Toe Raises work the Tibialis muscle beside your shin and support the front of your knee joint. 

Start by leaning your hips into the wall.  Keep your back straight and neck long.

  • From the starting position with feet flat, lift your toes as high as possible.

  • Replace your feet flat again.

  • Repeat lifting a lowering 15-20 repetitions.


If your legs feel heavy, training your hip flexors will help you feel lighter and move more easily. Strong hip flexors can also diminish low back pain.

For this exercise, keep a tall spine by hugging your bent leg.  Keep your shoulders down and your bottom leg straight. Sit against a wall for more support.


  • Using your arms to hug your bent leg, lift your bottom leg as high as you can. 

  • Lower the lifted leg with control. 

  • Repeat this exercise 8-10 times on each side.


Stretch tight quads (front of the thigh) to open the knee joint. Start slow.  This is an intense stretch.

Start on all 4's near a bench or wall.  Place your hands on the floor and step one foot close to your hands; place the other toes against the bench or wall. You can place extra padding under your knee if needed. 


  • Stay here in the starting position for a few breaths. If this is a big stretch in your thigh or knee, stay another few breaths and then come out. 

  • For more stretch, rise up. Place hands on your front leg for support or let them hang.  Open your chest.

  • For further stretch, compress your hips toward the wall/bench, closing the gap between your bum and back foot. 

  • Hold for 60 secs; come out slowly, reversing your entrance. Repeat on the other leg. 


This is a classic stretch for tight glutes, hips, and low back, which can all create imbalance and be felt as pain in your knees. 

This can also be done using a bench or wall.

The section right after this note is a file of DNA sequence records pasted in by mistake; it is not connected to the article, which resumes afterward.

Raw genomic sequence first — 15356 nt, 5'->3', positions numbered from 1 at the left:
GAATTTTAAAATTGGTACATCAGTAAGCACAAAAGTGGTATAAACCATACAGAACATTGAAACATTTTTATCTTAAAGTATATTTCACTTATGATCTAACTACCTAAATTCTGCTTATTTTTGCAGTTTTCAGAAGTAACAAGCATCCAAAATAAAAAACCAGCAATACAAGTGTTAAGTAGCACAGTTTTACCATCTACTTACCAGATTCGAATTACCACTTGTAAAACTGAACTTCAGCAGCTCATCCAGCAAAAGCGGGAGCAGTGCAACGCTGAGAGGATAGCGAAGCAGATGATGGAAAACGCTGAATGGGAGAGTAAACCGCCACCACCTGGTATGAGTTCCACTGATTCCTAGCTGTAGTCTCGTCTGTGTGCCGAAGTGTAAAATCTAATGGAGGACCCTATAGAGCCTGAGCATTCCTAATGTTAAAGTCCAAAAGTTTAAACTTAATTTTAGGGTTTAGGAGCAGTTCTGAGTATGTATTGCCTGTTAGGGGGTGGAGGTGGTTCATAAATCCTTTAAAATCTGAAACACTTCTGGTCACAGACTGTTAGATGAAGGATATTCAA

• Start by placing both feet on a bench or wall and scoot your bum as close as possible to the bench/wall. It is fine if your hips are a bit off the ground.

  • Cross one ankle over your opposite knee/thigh. exhale complete as you let your hips sink toward the floor. Make sure shoulders are resting on the floor and tuck your chin in slightly so you neck is long and breathing is easy. 

  • Hold for 60 secs or more.  Exit slowly and rest in neutral position before moving on to the other  side. 

Click on the video below to see demonstrations of all of the exercises included in this workout.

For more workouts, visit our YouTube channel: TrainMovePlayPT

Click on the button below for the printable photo-guide of all of the exercises included in this workout.

Train Smart. Move Well. Play Hard, friends.

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Disclaimer: We hope you find this workout guide helpful. Please remember that participation in exercise involves inherent risks and dangers, including the risk of personal injury or health-related issues.  By using the TrainMovePlay workout guides, you assume full responsibility for these risks. It is advisable to seek professional medical advice if you have any doubts about your ability to safely participate in these workouts. If needed, you should follow the guidance and restrictions set by your healthcare provider. By using our workout guides, you agree to waive, release, and discharge TrainMovePlay, LLC, its owners, trainers, staff, and affiliates from any claims, liabilities, or demands that may arise from your participation in the workouts, including any claims related to personal injury or loss of property, whether caused by negligence or otherwise. Thank you.